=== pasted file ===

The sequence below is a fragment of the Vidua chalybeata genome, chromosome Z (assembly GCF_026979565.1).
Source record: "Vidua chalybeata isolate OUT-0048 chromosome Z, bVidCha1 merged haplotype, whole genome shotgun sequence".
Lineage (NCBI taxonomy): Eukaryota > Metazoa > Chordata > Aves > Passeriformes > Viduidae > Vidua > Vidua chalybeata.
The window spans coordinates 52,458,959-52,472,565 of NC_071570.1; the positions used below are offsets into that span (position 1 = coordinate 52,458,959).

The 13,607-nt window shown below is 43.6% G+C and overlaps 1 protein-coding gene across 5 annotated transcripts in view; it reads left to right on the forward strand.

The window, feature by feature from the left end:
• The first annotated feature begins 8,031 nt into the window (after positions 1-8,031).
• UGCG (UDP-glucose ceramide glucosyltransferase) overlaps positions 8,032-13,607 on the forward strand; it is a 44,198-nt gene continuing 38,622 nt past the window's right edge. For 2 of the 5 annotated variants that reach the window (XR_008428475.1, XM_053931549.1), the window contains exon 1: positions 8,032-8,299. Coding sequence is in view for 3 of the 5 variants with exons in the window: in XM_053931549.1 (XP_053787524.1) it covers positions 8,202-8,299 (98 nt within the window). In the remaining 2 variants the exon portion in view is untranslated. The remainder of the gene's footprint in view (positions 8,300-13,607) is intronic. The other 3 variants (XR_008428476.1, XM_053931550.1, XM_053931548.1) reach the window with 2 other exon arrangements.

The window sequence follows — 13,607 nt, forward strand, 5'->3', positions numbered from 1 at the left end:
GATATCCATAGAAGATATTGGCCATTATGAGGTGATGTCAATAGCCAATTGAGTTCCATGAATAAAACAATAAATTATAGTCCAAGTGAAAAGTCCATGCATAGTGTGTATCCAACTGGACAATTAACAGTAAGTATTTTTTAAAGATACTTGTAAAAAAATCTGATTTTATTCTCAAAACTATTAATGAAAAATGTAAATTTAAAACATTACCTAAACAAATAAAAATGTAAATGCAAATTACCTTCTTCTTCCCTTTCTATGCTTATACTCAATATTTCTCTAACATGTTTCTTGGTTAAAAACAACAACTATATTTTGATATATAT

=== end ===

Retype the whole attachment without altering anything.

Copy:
The sequence below is a fragment of the Vidua chalybeata genome, chromosome Z (assembly GCF_026979565.1).
Source record: "Vidua chalybeata isolate OUT-0048 chromosome Z, bVidCha1 merged haplotype, whole genome shotgun sequence".
Lineage (NCBI taxonomy): Eukaryota > Metazoa > Chordata > Aves > Passeriformes > Viduidae > Vidua > Vidua chalybeata.
The window spans coordinates 52,458,959-52,472,565 of NC_071570.1; the positions used below are offsets into that span (position 1 = coordinate 52,458,959).

The 13,607-nt window shown below is 43.6% G+C and overlaps 1 protein-coding gene across 5 annotated transcripts in view; it reads left to right on the forward strand.

The window, feature by feature from the left end:
• The first annotated feature begins 8,031 nt into the window (after positions 1-8,031).
• UGCG (UDP-glucose ceramide glucosyltransferase) overlaps positions 8,032-13,607 on the forward strand; it is a 44,198-nt gene continuing 38,622 nt past the window's right edge. For 2 of the 5 annotated variants that reach the window (XR_008428475.1, XM_053931549.1), the window contains exon 1: positions 8,032-8,299. Coding sequence is in view for 3 of the 5 variants with exons in the window: in XM_053931549.1 (XP_053787524.1) it covers positions 8,202-8,299 (98 nt within the window). In the remaining 2 variants the exon portion in view is untranslated. The remainder of the gene's footprint in view (positions 8,300-13,607) is intronic. The other 3 variants (XR_008428476.1, XM_053931550.1, XM_053931548.1) reach the window with 2 other exon arrangements.

The window sequence follows — 13,607 nt, forward strand, 5'->3', positions numbered from 1 at the left end:
GATATCCATAGAAGATATTGGCCATTATGAGGTGATGTCAATAGCCAATTGAGTTCCATGAATAAAACAATAAATTATAGTCCAAGTGAAAAGTCCATGCATAGTGTGTATCCAACTGGACAATTAACAGTAAGTATTTTTTAAAGATACTTGTAAAAAAATCTGATTTTATTCTCAAAACTATTAATGAAAAATGTAAATTTAAAACATTACCTAAACAAATAAAAATGTAAATGCAAATTACCTTCTTCTTCCCTTTCTATGCTTATACTCAATATTTCTCTAACATGTTTCTTGGTTAAAAACAACAACTATATTTTGATATATAT